The International Civil Aviation Organization (ICAO) intends to adopt a global market-based mechanism to address some of the rapidly-rising emissions from the aviation sector in its 2016 meeting. In April it held five regional meetings, in Lima, Cairo, Nairobi, Singapore and Madrid, to engage interested parties that have not been deeply involved in the measure’s development to date.
The inclusion of international flights into the EU’s carbon market was one factor that created momentum for a global, rather than regional, measure. The current temporary suspension of international flights in the EU ETS [Emissions Trading System] gives the EU potentially a lot of influence in the negotiations, as the exclusion is depending on whether the future GMBM [Global Market Based Measure] will have at least equivalent environmental integrity to the EU ETS for it to be acceptable to Europe.
If the GMBM is deemed to lack sufficient environmental integrity, the EU will be asked to bring back its ETS measure.
However, with about one year to go until the scheduled adoption, the EU is punching below its weight at the negotiations. This is partly due to the lack of coordination between Member States, and between transport ministries, which have the aviation expertise, and environment ministries, where knowledge of carbon markets tends to reside.
Moreover, there are concerns on the overall adequacy of the ICAO’s emissions control ambition – it is currently not consistent with limiting warming to 2ºC and lacks carbon budgets for 2030 to 2050.
While a fair GMBM is important and could be a source of new public climate finance, it must not replace complementary rigorous technical and operational measures, such as an ICAO CO2 standard for new aircraft.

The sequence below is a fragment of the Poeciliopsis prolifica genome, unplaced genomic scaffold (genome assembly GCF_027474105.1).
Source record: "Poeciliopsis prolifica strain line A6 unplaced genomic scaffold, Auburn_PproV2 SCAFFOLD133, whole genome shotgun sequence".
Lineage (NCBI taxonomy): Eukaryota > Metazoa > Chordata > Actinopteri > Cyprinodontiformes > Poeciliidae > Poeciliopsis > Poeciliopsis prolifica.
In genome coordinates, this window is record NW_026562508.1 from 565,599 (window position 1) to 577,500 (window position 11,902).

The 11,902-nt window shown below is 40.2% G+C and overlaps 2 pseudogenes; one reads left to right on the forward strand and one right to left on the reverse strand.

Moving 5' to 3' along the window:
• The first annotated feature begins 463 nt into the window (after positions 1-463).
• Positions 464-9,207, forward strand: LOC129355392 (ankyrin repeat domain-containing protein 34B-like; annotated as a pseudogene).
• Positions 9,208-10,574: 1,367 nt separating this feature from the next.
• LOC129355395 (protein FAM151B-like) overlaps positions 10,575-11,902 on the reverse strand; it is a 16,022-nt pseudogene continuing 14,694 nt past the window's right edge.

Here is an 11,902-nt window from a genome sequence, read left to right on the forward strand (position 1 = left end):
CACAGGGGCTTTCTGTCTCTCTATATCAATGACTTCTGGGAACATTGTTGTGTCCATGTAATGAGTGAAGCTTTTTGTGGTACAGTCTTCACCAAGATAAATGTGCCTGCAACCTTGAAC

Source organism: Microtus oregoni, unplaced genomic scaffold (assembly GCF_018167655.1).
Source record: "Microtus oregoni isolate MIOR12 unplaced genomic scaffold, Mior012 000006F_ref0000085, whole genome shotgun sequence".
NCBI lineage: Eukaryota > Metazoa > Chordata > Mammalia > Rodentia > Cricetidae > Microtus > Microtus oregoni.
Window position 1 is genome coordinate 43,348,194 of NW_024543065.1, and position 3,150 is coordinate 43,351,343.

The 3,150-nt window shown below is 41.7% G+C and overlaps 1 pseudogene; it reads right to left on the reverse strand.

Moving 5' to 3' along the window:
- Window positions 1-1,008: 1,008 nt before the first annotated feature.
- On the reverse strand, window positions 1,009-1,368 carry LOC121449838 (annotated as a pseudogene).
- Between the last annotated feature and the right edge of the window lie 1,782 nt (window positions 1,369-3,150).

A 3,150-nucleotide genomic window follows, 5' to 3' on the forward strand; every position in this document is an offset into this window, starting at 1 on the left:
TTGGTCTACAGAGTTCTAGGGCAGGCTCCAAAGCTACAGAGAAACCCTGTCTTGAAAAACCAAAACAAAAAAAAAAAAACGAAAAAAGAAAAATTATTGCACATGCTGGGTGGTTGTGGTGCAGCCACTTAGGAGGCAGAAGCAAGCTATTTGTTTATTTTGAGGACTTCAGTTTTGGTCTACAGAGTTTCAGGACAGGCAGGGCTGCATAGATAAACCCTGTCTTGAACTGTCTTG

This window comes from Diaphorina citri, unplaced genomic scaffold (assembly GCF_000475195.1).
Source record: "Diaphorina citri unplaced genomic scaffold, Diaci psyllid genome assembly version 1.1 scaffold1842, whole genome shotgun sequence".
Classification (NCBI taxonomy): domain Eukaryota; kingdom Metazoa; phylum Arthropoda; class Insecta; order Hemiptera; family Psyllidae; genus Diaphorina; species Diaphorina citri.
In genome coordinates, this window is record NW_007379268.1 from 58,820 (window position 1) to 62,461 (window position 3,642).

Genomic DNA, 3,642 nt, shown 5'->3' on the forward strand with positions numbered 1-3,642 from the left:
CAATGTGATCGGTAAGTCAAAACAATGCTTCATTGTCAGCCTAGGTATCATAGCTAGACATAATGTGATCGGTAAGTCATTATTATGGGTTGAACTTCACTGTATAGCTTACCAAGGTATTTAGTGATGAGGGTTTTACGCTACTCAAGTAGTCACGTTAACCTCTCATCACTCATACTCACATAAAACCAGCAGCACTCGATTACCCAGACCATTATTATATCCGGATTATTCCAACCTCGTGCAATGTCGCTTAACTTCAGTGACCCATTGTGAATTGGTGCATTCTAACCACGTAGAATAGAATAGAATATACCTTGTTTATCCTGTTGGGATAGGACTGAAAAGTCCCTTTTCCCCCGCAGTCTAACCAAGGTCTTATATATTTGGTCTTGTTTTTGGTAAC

Another essential element in tackling aviation emissions is to cut subsidies to the aviation industry in the EU, including removing the tax-free status of fuel and the lack of VAT, relics from the 1940s, as well as putting an end to subsidizing non-viable regional airports or legalizing operating aid to airlines.
ICAO estimates that fuel demand in the international aviation sector will rise from 187MT [million tonnes] in 2006 to 461Mt in 2036. This would bust the global carbon budget and amplify the existing risks from climate change.
The EU has already taken an important step by pushing for the inclusion of text in the UNFCCC [United Nations Framework – Convention on Climate Change] process to include international aviation and shipping in the Paris deal at the end of the year.
Building on this momentum, EU Member States now need to show a unified voice to push for a robust deal towards the adoption of a global market based measure under the ICAO process.
Letter to EU Environment and Transport Ministers on aviation emissions
16 Apr 2015
SWISS GOVERNMENT RESPONSE LETTER PDF (GERMAN)
UK GOVERNMENT RESPONSE LETTER PDF (ENGLISH)
LETTER TO EU ENVIRONMENT AND TRANSPORT MINISTERS PDF (ENGLISH)